i-ChingPeople have a tendency to lump the i-Ching in with fortune-telling systems such as the Tarot, Palmistry or Astrology. And, to be fair, there are some passing similarities, in the same way that a Fisher-Price toy airplane has a passing similarity to a stealth bomber — it's not just a matter of scale, it's also the question of whether it flies.
i-Ching is an ancient Chinese text whose name translates as "The Book of Changes." Although it's commonly used for divination or fortune-telling, that's not its primary purpose. Some people argue that it's strictly a philosophical text, but they're also missing the point.
It's difficult to pin the i-Ching down to just one word, topic or field. But it's got more in common with physics than fortune cookies.
i-Ching is about 4,000 years old, give or take 1,000. Legend states it was written by a man named Lao Tsu, which is good enough for a Jeopardy answer, but probably not literally correct. Then again, who knows. After about 3,000 years of history, things start to get fuzzy.
The Book of Changes is based around a geometric construction called a hexagram, which consists of six horizontal lines stacked vertically. Each line is either a solid line, representing yang or a broken line, representing yin.
The first religion to outline the qualities of yin and yang was Taoism, although the principles have subsequently been adopted by Buddhism, some branches of Hinduism and tattoo lovers everywhere.
Yin is primarily characterized as flexibility, while yang is taken to be firmness. Over the course of centuries, these qualities have expanded to encompass a fairly lengthy set of descriptive metaphors, including:
All these may be useful for examining various elements of philosophy and components of the i-Ching itself, but they're mostly just revisionist tinkering with the original concepts. The main points to remember here are firmness and flexibility.
If you take the six lines of the hexagram, and factor in the yin and yang qualities of each line, you get a total of 64 possible combinations, each made up of a pair of trigrams with one of eight symbolic elemental associations — fire, lake, earth, thunder, water, wind, sky and mountain (the exact symbol used will vary wildly depending on who you talk to).
The actual Book of Changes itself is a dictionary of the meaning of each of the hexagrams. While it varies from translation to translation, the passages typically go something like this:
35. Advance Advancing, a securely established lord presents many horses and grants audience three times a day.And so on. Now, you're probably thinking that this doesn't sound very accessible, and why should it? Based on the best estimate of the Rotten.com user profile, you're probably not a Taoist (which would be very helpful to you in grokking the above). Plus the book was written 3,000 years ago. In light of this, there are people who believe that the best way to handle the i-Ching is to boil it down to something that you might get for a penny from a machine that also tells your weight. Something like this:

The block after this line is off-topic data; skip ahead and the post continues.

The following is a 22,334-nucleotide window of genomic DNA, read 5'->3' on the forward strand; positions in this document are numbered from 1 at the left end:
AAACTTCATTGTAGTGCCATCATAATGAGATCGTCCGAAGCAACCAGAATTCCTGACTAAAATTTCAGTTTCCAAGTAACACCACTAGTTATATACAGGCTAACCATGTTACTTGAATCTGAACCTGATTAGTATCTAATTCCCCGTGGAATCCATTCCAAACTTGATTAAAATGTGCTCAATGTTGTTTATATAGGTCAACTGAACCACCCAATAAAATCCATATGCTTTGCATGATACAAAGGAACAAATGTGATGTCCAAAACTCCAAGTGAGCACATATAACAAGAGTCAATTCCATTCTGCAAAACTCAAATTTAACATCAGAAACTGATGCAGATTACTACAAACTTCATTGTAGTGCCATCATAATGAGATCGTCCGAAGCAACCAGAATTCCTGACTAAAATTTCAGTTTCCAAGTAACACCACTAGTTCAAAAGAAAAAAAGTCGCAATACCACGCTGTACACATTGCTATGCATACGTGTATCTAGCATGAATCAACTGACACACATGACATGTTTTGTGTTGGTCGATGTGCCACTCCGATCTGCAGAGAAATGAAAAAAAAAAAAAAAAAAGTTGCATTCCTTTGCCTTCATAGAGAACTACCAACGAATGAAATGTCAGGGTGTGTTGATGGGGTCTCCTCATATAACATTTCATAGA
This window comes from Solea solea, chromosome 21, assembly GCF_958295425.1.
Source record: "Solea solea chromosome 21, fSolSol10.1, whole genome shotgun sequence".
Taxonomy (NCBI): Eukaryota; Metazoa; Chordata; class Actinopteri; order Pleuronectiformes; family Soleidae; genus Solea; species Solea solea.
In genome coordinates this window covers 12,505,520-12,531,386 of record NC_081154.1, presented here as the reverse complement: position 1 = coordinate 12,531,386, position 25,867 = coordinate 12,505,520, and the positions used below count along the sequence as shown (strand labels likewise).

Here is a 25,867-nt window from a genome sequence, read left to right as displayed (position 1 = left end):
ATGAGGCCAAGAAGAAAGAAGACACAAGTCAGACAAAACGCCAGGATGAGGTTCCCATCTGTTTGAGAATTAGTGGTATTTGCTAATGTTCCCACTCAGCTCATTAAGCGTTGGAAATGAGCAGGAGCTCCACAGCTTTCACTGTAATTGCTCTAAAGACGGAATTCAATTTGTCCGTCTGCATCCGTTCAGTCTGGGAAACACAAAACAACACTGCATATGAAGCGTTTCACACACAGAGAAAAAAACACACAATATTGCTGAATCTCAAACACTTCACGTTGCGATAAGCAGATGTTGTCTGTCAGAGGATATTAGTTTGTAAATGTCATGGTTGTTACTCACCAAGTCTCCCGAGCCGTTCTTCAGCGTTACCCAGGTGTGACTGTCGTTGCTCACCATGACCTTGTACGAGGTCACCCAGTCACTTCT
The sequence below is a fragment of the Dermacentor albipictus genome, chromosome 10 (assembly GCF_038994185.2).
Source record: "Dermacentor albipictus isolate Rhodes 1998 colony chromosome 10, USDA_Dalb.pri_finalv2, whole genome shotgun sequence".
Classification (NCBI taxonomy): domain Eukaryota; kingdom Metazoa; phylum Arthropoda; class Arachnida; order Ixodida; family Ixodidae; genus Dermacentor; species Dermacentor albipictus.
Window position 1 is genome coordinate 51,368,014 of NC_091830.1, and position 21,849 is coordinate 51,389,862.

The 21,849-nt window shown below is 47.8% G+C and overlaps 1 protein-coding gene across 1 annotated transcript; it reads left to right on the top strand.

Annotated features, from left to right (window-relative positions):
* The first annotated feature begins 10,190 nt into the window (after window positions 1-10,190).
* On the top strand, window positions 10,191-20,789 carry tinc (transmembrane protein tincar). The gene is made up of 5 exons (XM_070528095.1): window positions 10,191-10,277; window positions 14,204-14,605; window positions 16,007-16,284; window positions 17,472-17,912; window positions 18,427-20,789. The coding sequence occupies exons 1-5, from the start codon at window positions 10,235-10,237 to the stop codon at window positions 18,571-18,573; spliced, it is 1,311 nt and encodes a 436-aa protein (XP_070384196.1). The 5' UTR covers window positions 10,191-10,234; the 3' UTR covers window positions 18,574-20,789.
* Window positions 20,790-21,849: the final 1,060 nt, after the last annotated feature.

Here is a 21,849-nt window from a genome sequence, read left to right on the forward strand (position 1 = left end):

28. Ta Kuo (Preponderance of the Great)While this all seems pretty basic and not dissimilar from a divination system like the Tarot, in which each card has a proscribed meaning, there's actually a lot more to the i-Ching than immediately meets the eye.
For starters, the hexagram system of the i-Ching is actually the first recorded binary system of counting in history. Since we're working with yins and yangs here, it's pretty easy to see how that translates into ones and zeros.
The binary interpretation of the i-Ching opens up a can of worms — or fifty. For one thing, the system immediately falls into correspondence with the elaborate system of circuits and chips you are using to read this page, which is structured around multiples of 8, 16, 32, 48 and 64. For another thing, there just happen to be 64 "codons," or nodes of information, in the DNA which makes up your personal wetware.
The mathematical qualities of the i-Ching are extraordinarily complex and subtle, so they lend themselves to creative arrangements. A LOT of books have been written on this subject, dating back to about 800 B.C. and continuing right up through last week. The arrangements all seem to have a certain elegance about them, and usually they can be tied to the actual meanings of the hexagrams, which encourages yet more experimentation with the layout.
When people first started noting these qualities of the system in the '70s or thereabouts (the binary part was noticed earlier), there was a groundswell of excitement among the outer fringes of the scientific community, and many people rushed to start cataloging the ways that the i-Ching corresponded to the physical world. While no one's picked up a Nobel prize for such an investigation yet, there's still a lot of people working on it, to varying degrees of scientific and/or pop literature success.